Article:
Targeted Naltrexone for Problem Drinkers
The purpose of this study is to determine whether naltrexone, combined with brief coping skills therapy, is effective in the treatment of heavy drinking.
|Study Design:||Allocation: Randomized
Endpoint Classification: Efficacy Study
Intervention Model: Parallel Assignment
Masking: Double Blind (Subject, Caregiver, Investigator)
Primary Purpose: Treatment
|Official Title:||Targeted Naltrexone for Problem Drinkers|
- Drinking days and heavy drinking days [ Time Frame: 12-week trial; 3 and 6 months post-treatment follow-up ] [ Designated as safety issue: No ]
- Alcohol-related problems [ Time Frame: 12-week trial; 3 and 6 months post-treatment follow-up ] [ Designated as safety issue: No ]
- Biological measures of alcohol consumption (i.e., serum GGTP and CDT) [ Time Frame: 12-week trial; 3 and 6 months post-treatment follow-up ] [ Designated as safety issue: No ]
|Study Start Date:||June 2003|
|Study Completion Date:||March 2008|
|Primary Completion Date:||August 2007 (Final data collection date for primary outcome measure)|
naltrexone (50 mg orally) for 12-week treatment period
naltrexone (50 mg orally) for 12-week treatment period; 3 and 6 months post-treatment follow-up
Other Name: ReVia
Placebo Comparator: 2
placebo for 12-week treatment period
placebo for 12-week treatment period; 3 and 6 months post-treatment follow-up
This is a 12-week, placebo-controlled trial of naltrexone (50 mg orally) in 163 problem drinkers. Problem drinkers are those individuals whose drinking puts them at risk of a variety of psychosocial and medical problems, including alcohol dependence, but who are not physically dependent on alcohol. They are estimated to comprise up to 20% of the general population. The study employed a factorial design in which the effects of medication (naltrexone vs. placebo), schedule of medication administration (i.e., daily vs. targeted), and the interaction of these factors on drinking behavior were examined. Targeted administration refers to the use of medication to cope with anticipated high-risk drinking situations.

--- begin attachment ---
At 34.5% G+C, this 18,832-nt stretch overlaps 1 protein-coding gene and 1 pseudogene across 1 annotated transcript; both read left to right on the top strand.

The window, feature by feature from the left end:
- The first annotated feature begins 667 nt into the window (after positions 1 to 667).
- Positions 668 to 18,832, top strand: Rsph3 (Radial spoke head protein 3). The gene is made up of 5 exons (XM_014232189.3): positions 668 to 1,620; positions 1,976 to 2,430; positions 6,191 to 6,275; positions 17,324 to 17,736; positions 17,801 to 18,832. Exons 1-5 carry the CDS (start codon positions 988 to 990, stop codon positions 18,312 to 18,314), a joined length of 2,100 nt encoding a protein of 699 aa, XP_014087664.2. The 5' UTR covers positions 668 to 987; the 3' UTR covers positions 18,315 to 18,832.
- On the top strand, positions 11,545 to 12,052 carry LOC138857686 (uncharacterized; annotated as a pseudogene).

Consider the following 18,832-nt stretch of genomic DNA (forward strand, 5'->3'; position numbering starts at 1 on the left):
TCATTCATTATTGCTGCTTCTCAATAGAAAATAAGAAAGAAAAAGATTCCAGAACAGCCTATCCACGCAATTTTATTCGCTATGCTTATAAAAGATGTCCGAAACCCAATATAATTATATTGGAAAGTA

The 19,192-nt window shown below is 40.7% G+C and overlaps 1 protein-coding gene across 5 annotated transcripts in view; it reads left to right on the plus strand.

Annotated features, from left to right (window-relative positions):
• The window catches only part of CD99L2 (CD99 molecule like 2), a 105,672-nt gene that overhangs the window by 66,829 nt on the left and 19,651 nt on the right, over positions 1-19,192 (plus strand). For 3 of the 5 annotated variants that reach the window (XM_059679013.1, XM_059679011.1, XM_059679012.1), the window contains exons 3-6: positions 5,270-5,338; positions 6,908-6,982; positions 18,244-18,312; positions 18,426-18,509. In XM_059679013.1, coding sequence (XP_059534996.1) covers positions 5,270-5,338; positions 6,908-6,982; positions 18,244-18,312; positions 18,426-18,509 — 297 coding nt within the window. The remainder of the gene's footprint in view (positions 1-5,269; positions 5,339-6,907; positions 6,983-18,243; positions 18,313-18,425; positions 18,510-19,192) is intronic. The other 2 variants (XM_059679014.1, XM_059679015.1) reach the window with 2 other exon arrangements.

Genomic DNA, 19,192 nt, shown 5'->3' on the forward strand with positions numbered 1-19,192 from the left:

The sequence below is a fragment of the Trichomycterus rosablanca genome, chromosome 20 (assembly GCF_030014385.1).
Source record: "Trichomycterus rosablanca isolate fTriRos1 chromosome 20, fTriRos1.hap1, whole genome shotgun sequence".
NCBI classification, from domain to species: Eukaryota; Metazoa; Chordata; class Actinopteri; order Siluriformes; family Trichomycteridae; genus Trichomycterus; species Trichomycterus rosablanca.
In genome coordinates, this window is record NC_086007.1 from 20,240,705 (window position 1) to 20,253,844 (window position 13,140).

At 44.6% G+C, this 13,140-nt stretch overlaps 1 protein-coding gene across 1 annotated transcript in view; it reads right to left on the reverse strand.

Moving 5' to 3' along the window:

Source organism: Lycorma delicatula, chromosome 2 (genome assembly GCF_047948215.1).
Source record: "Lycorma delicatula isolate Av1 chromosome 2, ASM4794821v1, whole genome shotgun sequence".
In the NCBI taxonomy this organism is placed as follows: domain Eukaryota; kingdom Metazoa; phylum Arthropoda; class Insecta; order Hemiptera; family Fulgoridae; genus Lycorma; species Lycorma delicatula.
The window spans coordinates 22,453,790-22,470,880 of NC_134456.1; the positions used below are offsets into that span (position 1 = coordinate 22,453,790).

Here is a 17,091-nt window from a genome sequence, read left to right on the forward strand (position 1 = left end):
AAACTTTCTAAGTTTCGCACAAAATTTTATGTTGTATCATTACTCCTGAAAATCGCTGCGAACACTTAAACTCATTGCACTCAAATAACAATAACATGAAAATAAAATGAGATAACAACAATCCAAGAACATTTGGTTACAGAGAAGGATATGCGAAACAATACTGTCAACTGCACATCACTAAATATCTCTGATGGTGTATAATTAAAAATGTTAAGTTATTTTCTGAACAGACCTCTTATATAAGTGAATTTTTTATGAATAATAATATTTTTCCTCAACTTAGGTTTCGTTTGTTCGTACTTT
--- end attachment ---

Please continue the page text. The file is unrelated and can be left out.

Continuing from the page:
The daily monitoring using interactive voice response technology of mood, desire to drink, perceived self-efficacy, and drinking behavior will make it possible to examine in depth the processes by which the study variables exert their effects. Daily monitoring was performed using automated telephone interviews, with in-person follow-up evaluations conducted at 3 and 6 months post-treatment to provide a measure of the durability of treatment effects.
A pharmacogenetic analysis based on preliminary evidence showing that a functional polymorphism in the gene encoding the mu-opioid receptor (OPRM1) affects response to naltrexone will serve to explore an important source of variation in the response to naltrexone treatment. Exploratory analyses involving other potential genetic moderators of the response to naltrexone, such as the gene encoding the delta opioid receptor (OPRD1), will also be conducted, as will the correlation of genotype data with other phenotypes.
Careful evaluation of the study hypotheses will provide important information on the efficacy and mechanism of the effects of targeted naltrexone in problem drinkers. This study will allow us to model effects across multiple levels of analysis in an effort to understand the psychopharmacological mechanisms underlying the therapeutic effects of naltrexone in problem drinkers and to apply novel genetic findings to understanding the pharmacogenetic mechanisms underlying the therapeutic effects of naltrexone in problem drinkers.
|United States, Connecticut|
|University of Connecticut Health Center|
|Farmington, Connecticut, United States, 06030|
|Principal Investigator:||Henry R. Kranzler, MD||University of Pennsylvania|